In a recent article highlighting examples of how LCMS institutions sow confusion among members, the comments overwhelmingly concerned Tullian Tchividjian’s recent address at Concordia Seminary St. Louis (CSL). The comments were quite balanced in favor of and against Tchividjian’s appearance at CSL. That means your author failed to properly convey the problem, so I am going to try again, this time with assistance from a professional.
Let me get there by starting with a light travelogue for the sake of illuminating the issue. The Swiss Reformer, Huldrych Zwingli, is commemorated with an imposing bronze statue in front of the Wasserkirche in Zürich. Notably, he holds a large sword and a small Bible; he died during a battle sparked by theological disputes with Zürich’s neighbors.
Zwingli lost the sword about 525 road miles to the northeast of Zürich. There a marble statue of him adorns one of the column capitols in Berlin Cathedral. Viewed from the main entrance, Zwingli stands to the left of Martin Luther’s statue. Luther has a little more prominence since his statue divides the imposing altar and pulpit, whereas Zwingli divides the giant pipe organ and pulpit. To the right of Luther, on the other side of the altar, stands Philip Melanchthon. To Melanchthon’s right is John Calvin. Perhaps one day they will remove the four Prussian grandees on the other columns toward the back of the church, and replace them with Schleiermacher, Barth, Niemöller, and von Harnack.
Three of the four reformers hold open Bibles (Melancthon’s is closed, ironically) and are posed in a way that suggests they are teaching the congregation. The positioning and poses are very deliberate, essentially saying, “This church and all who worship here hold these teachers and their doctrines to be equal.”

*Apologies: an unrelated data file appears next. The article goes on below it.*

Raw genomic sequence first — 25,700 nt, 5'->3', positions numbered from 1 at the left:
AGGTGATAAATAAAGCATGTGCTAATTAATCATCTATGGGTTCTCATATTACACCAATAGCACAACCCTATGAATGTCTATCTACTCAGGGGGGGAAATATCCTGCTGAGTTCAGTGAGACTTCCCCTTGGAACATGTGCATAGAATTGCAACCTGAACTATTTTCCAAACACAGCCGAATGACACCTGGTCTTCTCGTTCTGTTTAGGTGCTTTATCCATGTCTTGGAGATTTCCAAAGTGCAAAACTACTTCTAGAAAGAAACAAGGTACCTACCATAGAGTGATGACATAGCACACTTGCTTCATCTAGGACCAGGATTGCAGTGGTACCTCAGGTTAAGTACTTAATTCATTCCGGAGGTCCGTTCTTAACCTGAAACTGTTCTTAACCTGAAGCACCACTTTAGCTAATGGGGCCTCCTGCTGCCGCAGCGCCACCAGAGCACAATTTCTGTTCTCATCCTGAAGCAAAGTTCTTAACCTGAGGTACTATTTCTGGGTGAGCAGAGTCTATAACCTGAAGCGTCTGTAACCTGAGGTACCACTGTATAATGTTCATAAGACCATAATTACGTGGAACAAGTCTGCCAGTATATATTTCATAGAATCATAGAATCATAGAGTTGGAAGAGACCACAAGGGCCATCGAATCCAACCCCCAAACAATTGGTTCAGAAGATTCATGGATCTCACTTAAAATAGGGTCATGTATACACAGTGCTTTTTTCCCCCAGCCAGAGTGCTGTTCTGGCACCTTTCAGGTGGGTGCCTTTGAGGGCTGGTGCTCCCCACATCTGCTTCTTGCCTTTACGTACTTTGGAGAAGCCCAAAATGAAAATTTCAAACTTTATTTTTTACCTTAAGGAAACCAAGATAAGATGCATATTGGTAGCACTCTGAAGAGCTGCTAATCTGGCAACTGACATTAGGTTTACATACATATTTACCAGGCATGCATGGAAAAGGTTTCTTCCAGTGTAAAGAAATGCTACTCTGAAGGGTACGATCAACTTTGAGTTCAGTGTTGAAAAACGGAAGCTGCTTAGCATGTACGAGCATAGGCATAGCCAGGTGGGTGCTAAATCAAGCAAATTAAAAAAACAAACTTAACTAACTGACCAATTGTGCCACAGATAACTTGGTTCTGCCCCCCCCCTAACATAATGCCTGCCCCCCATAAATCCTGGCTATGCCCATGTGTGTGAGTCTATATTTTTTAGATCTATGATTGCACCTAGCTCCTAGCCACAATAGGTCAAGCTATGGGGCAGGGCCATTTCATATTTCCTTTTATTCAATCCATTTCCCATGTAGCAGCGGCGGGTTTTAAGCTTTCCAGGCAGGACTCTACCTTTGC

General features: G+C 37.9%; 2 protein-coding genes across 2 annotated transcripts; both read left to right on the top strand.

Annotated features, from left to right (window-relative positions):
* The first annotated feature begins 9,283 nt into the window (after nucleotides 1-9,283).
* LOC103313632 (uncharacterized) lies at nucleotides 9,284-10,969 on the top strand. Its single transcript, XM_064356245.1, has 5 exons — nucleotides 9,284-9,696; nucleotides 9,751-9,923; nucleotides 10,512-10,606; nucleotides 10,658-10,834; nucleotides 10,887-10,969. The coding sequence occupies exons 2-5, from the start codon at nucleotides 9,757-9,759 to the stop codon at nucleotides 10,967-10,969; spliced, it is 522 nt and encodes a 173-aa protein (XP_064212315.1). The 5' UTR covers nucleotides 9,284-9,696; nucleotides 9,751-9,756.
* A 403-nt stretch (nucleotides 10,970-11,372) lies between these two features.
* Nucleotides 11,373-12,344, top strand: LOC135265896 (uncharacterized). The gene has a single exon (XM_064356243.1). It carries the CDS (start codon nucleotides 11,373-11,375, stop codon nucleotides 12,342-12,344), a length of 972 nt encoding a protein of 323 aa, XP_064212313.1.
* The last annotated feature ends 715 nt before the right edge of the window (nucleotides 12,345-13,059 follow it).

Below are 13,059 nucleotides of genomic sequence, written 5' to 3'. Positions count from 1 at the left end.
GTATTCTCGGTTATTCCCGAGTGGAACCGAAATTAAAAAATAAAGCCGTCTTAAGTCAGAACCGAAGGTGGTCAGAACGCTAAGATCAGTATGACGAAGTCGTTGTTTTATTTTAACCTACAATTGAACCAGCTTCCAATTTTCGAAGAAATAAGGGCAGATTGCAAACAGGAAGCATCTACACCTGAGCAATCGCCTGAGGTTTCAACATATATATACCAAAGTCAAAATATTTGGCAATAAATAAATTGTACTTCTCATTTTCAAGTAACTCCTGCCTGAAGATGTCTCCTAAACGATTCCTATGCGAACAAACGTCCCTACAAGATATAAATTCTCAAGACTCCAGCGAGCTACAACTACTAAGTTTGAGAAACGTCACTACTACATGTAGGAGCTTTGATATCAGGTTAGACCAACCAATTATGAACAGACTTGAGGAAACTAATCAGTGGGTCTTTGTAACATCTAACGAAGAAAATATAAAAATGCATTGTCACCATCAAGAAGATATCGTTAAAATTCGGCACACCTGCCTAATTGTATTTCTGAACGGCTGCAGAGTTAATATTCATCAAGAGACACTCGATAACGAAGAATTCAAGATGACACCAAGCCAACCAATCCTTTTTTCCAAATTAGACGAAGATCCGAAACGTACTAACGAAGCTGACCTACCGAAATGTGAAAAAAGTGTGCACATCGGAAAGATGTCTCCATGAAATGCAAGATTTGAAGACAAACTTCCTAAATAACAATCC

Unity is Always Possible, but Never Achievable
The point of all this is that an emperor achieved what well intentioned theologians could not. Tired of resistance to the compromise he desired, by 1817 Frederick Wilhelm III of Prussia had coercively fused the empire’s Lutheran and Calvinist denominations into a state church. It was one of history’s ultimate “can’t we all just get along” moments.
When Luther and Zwingli debated at Marburg Castle in October 1529 the resulting Marburg Colloquy listed 14 points of agreement and one of dispute. Zwingli refused to acknowledge the true presence of Christ’s body and blood in Holy Communion despite the clear teaching of Scripture, which Luther simply repeated over and over again. The two camps walked away separated by a mere 1/15 of doctrine and practice. That was sufficient to keep them apart forever.
Tullian Tchividjian is not a Zwinglian. He’s an undocumented-number-of-points Calvinist. So, we certainly have much less than a 14/15 share of agreement with him. Even if we agreed on ⅔ of our doctrines with Tchividjian, the remaining ⅓ is wider than two Grand Canyons, and cannot be bridged. Yet the reason most commonly put forward for inviting him is that he agrees with Lutherans on Law & Gospel, and teaches it well. A single point of agreement, which Tchividjian has been adept at marketing as a novelty, is upheld as sufficient justification for bringing a Calvinist into one of our flagship seminaries to teach.
It is not happenstance that CSL subtitled the talk: “Best-selling author, pastor puts spotlight on Luther’s legacy”. Within that is revealed a likely motivation for the call (fame) and a degree of reductionism (Law-Gospel as Luther’s sole legacy).
First and Last Impressions Matter